Finally, just a little note on the dessert. They had two dessert menus. One for full size desserts, and another that featured what I'd describe as tapas-style desserts. And those little desserts were the perfect size and price, not to mention the fact that the one I ordered was delicious!

So, while I wouldn't say this restaurant is the best Italian I've ever had (I'm lookin' at you, Perbacco) I'll certainly go back and try other things.

Short Ribs - Without my Secret Ingredient

So, since I've been making short ribs, I have always had one secret (and secretly awesome!) ingredient: the magic braising liquid. It was a lovely gift from one of my favorite friend-cooks, Lee. He gave me the braising liquid he had perfected over the course of six braises. And, man, you could not go wrong with it!

Well, when I moved to Harrisburg, I sadly had to leave it. That's actually how it came to me. Lee was moving, and it just doesn't travel well. So, now after being in Harrisburg for a few months, I'm taking a stab at my first braise without the magic ingredient.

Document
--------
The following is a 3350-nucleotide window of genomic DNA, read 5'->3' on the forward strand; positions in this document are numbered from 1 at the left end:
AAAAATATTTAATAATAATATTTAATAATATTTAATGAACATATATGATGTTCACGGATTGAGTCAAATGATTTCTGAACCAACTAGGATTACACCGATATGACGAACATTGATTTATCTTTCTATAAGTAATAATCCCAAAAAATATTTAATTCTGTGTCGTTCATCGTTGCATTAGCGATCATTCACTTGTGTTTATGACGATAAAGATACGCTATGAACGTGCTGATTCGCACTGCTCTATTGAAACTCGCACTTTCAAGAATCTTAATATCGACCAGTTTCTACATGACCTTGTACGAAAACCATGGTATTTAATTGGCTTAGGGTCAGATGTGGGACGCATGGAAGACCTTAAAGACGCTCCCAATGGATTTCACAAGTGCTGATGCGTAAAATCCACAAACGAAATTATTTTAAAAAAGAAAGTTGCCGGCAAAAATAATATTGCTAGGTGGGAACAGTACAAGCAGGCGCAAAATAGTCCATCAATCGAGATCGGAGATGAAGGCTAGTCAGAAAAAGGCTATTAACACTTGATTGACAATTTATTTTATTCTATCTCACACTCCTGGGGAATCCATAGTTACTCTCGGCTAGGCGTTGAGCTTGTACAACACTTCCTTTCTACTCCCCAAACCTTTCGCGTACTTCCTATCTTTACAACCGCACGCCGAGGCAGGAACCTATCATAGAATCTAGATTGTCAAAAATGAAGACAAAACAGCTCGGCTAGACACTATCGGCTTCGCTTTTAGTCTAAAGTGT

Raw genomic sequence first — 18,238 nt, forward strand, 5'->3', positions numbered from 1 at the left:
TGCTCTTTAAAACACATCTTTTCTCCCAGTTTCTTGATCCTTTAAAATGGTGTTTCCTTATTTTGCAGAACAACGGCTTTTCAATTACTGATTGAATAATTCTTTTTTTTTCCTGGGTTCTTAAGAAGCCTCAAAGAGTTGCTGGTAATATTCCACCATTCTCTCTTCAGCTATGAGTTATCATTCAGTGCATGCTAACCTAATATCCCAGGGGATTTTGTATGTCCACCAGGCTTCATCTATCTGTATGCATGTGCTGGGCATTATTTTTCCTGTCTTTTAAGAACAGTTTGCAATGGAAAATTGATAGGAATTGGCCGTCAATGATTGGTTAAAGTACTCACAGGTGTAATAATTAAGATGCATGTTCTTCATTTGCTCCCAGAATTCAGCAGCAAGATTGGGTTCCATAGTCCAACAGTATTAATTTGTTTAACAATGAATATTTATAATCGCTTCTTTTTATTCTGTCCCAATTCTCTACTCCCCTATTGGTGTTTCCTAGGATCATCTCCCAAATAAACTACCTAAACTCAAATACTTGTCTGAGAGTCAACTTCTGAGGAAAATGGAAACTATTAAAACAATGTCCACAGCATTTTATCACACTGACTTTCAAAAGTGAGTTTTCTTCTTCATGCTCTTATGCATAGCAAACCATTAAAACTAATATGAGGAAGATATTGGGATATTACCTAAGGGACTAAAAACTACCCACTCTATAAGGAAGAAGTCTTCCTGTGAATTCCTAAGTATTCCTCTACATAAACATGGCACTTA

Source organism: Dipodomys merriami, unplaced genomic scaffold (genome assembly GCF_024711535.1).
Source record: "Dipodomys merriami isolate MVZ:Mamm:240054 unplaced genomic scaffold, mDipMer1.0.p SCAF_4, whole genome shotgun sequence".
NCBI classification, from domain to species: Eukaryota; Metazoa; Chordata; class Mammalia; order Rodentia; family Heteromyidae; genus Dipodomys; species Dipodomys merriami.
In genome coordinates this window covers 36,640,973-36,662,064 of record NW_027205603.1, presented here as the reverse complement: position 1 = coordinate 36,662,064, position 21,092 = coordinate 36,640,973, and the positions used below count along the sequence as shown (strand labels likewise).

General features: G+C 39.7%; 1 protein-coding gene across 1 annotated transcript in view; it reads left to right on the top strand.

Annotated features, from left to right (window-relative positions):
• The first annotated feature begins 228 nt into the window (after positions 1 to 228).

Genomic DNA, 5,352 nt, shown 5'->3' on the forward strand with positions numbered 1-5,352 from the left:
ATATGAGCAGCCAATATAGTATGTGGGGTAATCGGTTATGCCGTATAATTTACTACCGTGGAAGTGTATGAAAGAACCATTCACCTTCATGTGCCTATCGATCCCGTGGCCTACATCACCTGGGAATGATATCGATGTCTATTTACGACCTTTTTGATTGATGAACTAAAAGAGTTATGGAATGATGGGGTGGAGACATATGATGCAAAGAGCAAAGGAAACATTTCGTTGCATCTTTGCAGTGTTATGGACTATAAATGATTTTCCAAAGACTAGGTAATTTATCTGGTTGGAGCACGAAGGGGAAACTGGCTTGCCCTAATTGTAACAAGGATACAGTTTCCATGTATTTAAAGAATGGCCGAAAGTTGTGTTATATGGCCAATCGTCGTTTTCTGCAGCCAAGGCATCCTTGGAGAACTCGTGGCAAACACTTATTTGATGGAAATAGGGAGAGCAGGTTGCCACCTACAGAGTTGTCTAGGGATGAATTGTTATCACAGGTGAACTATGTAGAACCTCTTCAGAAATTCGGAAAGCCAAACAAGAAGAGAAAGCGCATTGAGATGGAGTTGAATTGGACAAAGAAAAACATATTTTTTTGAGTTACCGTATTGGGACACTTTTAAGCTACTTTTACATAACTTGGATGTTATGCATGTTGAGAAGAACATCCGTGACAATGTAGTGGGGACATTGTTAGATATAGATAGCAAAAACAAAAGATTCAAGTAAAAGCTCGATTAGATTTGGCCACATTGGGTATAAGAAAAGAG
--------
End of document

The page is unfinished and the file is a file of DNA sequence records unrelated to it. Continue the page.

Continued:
Here's what I used:
3 boneless short ribs (another thing I've never used before, usually I do bone-in)
1 cup of chopped carrots
1 cup of diced onions
1.5 tsps paprika
1 tablespoon minced garlic
1 tablespoon chopped fresh thyme
2 cups beef stock (low sodium)
1.5 cups red wine (separated)
1 cup water
Kosher salt and fresh ground pepper
Oil for browning

What to do:
Salt and pepper the short ribs. Heat the oil, and when its hot, brown the short ribs on all sides (about 3 minutes per side) in a heavy bottom pan. I used a cast iron skillet. Set the short ribs on a plate. Pour out some of the oil, add about a tablespoon of fresh oil, and toss in the carrots and onions. Add about 1/2 tsp salt. Cook, stirring, until the vegetables are a little soft, scrapping up some of the brown bits from the bottom of the pan. Add the garlic, paprika, and thyme. Cook for another minute. Add 1/2 cup of the red wine to the skillet, and make sure all of the bits are scraped off the bottom of the pan. Let the liquid reduce a little, about 2 minutes.

Preheat a slow cooker on the low setting. Once the wine is reduced, put the short ribs on the bottom of the slow cooker. Add the reduction to the slow cooker, then add the beef stock, red wine, and water. Mix thoroughly. Put the lid on the slow cooker, and set the timer for 5 hours. Once every hour, turn the short ribs. At 4 hours in, I taste teseted, and decided to cut all of the large chunks in half. I think this ended up being a good decision.